Thanks to a second round of Rocket Grant funding from the Andy Warhol Foundation, administered by the Charlotte Street Foundation and the Spencer Museum of Art, Haven has developed a hive monitor prototype that can wirelessly transmit data from internal hive sensors to Haven’s website.
Haven’s sensors began gathering data in a hive at the Kansas City Zoo on August 24 2018. The device hardware and software were developed with help from a computer engineer at Hammerspace Community Workshop in Kansas City and New York based data scientist John Donich. Here is the link to the real–time hive data
The new sensor is situated near the edge of the honeycomb inside the hive to monitor ambient internal temperature. The computer circuitry is installed under the hive lid and is powered entirely by solar panels on the roof. This means the sensor can be situated off grid while its antennae connects it to area cellular towers to automatically transmit data to Haven’s server. The information is then logged into an archived database and run through visualization software before being made public. Developing the new hive monitor means that we can better track individual hive activity and generate layers of data viewable in a variety of graphical formats. When all 1000 hives are installed we’ll track them all in real time and eventually be able to look back over years of data to uncover patterns associated with hive health and environmental conditions.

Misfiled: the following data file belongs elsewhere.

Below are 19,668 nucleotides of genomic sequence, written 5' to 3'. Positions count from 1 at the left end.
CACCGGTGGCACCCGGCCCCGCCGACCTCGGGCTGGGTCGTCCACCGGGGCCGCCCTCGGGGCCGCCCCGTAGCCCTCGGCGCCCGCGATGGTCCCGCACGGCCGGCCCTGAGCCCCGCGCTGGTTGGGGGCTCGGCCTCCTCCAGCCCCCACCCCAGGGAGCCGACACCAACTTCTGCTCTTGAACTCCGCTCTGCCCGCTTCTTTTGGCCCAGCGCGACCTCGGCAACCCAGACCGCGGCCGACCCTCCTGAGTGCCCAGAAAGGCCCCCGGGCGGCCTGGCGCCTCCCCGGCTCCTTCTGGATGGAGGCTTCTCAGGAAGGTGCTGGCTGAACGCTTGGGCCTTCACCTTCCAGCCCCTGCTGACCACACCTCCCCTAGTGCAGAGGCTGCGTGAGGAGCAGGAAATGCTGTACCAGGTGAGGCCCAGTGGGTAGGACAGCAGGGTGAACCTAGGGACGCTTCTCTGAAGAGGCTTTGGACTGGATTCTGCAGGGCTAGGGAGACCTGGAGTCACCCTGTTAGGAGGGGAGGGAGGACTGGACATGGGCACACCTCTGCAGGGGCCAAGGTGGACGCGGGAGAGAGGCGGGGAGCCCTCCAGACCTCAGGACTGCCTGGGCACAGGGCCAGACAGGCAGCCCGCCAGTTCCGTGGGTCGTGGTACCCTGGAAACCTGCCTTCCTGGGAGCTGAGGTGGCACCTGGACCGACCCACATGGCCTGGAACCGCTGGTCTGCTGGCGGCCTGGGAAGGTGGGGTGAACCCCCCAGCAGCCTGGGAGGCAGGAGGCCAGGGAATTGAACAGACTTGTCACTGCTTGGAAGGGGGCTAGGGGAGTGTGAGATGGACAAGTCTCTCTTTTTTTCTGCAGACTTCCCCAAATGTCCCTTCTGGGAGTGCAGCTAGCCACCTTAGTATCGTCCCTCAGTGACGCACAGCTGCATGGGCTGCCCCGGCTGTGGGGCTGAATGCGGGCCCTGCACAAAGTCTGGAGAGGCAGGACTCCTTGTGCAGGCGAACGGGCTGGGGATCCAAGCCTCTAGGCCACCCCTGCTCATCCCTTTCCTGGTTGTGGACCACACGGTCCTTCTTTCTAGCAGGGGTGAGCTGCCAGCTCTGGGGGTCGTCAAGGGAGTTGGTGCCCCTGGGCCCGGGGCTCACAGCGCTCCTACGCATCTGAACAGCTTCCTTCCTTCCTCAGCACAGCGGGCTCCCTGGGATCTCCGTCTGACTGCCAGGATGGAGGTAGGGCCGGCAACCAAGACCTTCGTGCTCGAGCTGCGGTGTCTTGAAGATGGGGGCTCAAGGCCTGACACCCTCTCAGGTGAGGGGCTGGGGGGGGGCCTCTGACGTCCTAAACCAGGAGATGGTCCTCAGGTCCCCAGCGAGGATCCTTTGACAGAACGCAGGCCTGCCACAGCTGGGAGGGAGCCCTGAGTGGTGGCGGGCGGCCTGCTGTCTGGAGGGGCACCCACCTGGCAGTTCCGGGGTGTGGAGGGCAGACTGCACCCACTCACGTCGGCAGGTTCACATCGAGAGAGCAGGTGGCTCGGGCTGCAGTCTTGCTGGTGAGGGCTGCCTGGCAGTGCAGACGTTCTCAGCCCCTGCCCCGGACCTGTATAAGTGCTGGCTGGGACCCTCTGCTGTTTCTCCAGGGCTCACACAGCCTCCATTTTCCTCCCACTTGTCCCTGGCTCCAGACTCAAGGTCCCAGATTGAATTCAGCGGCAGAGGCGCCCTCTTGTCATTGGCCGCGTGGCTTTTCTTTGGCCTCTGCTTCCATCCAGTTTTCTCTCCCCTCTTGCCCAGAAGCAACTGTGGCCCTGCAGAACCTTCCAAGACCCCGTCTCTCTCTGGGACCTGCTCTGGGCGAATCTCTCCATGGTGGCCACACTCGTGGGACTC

In addition to the measurements gathered by the internal sensors, every Haven hive functions as a sampling station. Using a ladder to catch a few bees at the hive entrance, any hive in the network can provide samples of honeybee DNA or local pollen for scientists to test for environmental pollution such as pesticides or other chemicals.